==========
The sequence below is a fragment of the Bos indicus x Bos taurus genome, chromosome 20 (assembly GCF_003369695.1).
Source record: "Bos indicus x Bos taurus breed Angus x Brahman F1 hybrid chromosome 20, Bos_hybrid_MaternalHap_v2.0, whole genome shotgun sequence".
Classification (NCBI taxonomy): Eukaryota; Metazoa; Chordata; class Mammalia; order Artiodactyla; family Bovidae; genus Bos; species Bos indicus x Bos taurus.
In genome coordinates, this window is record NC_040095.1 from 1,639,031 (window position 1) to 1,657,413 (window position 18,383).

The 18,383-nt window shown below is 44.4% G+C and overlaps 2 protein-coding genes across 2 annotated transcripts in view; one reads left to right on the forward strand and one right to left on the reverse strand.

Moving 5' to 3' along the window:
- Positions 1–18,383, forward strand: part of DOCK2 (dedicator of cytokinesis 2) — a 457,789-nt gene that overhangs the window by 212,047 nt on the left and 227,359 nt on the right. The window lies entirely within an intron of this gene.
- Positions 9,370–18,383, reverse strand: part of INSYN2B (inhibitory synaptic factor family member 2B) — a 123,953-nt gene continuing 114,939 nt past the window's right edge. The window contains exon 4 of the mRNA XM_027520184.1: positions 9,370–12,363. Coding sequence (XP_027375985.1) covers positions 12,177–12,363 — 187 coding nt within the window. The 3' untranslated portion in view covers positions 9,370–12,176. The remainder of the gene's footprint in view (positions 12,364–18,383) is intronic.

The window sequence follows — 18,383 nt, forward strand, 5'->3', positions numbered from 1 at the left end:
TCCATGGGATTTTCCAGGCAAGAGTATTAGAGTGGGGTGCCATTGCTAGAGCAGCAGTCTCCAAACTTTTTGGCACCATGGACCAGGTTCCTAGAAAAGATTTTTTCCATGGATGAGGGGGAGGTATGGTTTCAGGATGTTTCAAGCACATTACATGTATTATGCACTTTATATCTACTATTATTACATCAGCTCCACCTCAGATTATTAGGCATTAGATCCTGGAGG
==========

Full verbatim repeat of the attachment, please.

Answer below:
The sequence below is a fragment of the Bos indicus x Bos taurus genome, chromosome 20 (assembly GCF_003369695.1).
Source record: "Bos indicus x Bos taurus breed Angus x Brahman F1 hybrid chromosome 20, Bos_hybrid_MaternalHap_v2.0, whole genome shotgun sequence".
Classification (NCBI taxonomy): Eukaryota; Metazoa; Chordata; class Mammalia; order Artiodactyla; family Bovidae; genus Bos; species Bos indicus x Bos taurus.
In genome coordinates, this window is record NC_040095.1 from 1,639,031 (window position 1) to 1,657,413 (window position 18,383).

The 18,383-nt window shown below is 44.4% G+C and overlaps 2 protein-coding genes across 2 annotated transcripts in view; one reads left to right on the forward strand and one right to left on the reverse strand.

Moving 5' to 3' along the window:
- Positions 1–18,383, forward strand: part of DOCK2 (dedicator of cytokinesis 2) — a 457,789-nt gene that overhangs the window by 212,047 nt on the left and 227,359 nt on the right. The window lies entirely within an intron of this gene.
- Positions 9,370–18,383, reverse strand: part of INSYN2B (inhibitory synaptic factor family member 2B) — a 123,953-nt gene continuing 114,939 nt past the window's right edge. The window contains exon 4 of the mRNA XM_027520184.1: positions 9,370–12,363. Coding sequence (XP_027375985.1) covers positions 12,177–12,363 — 187 coding nt within the window. The 3' untranslated portion in view covers positions 9,370–12,176. The remainder of the gene's footprint in view (positions 12,364–18,383) is intronic.

The window sequence follows — 18,383 nt, forward strand, 5'->3', positions numbered from 1 at the left end:
TCCATGGGATTTTCCAGGCAAGAGTATTAGAGTGGGGTGCCATTGCTAGAGCAGCAGTCTCCAAACTTTTTGGCACCATGGACCAGGTTCCTAGAAAAGATTTTTTCCATGGATGAGGGGGAGGTATGGTTTCAGGATGTTTCAAGCACATTACATGTATTATGCACTTTATATCTACTATTATTACATCAGCTCCACCTCAGATTATTAGGCATTAGATCCTGGAGG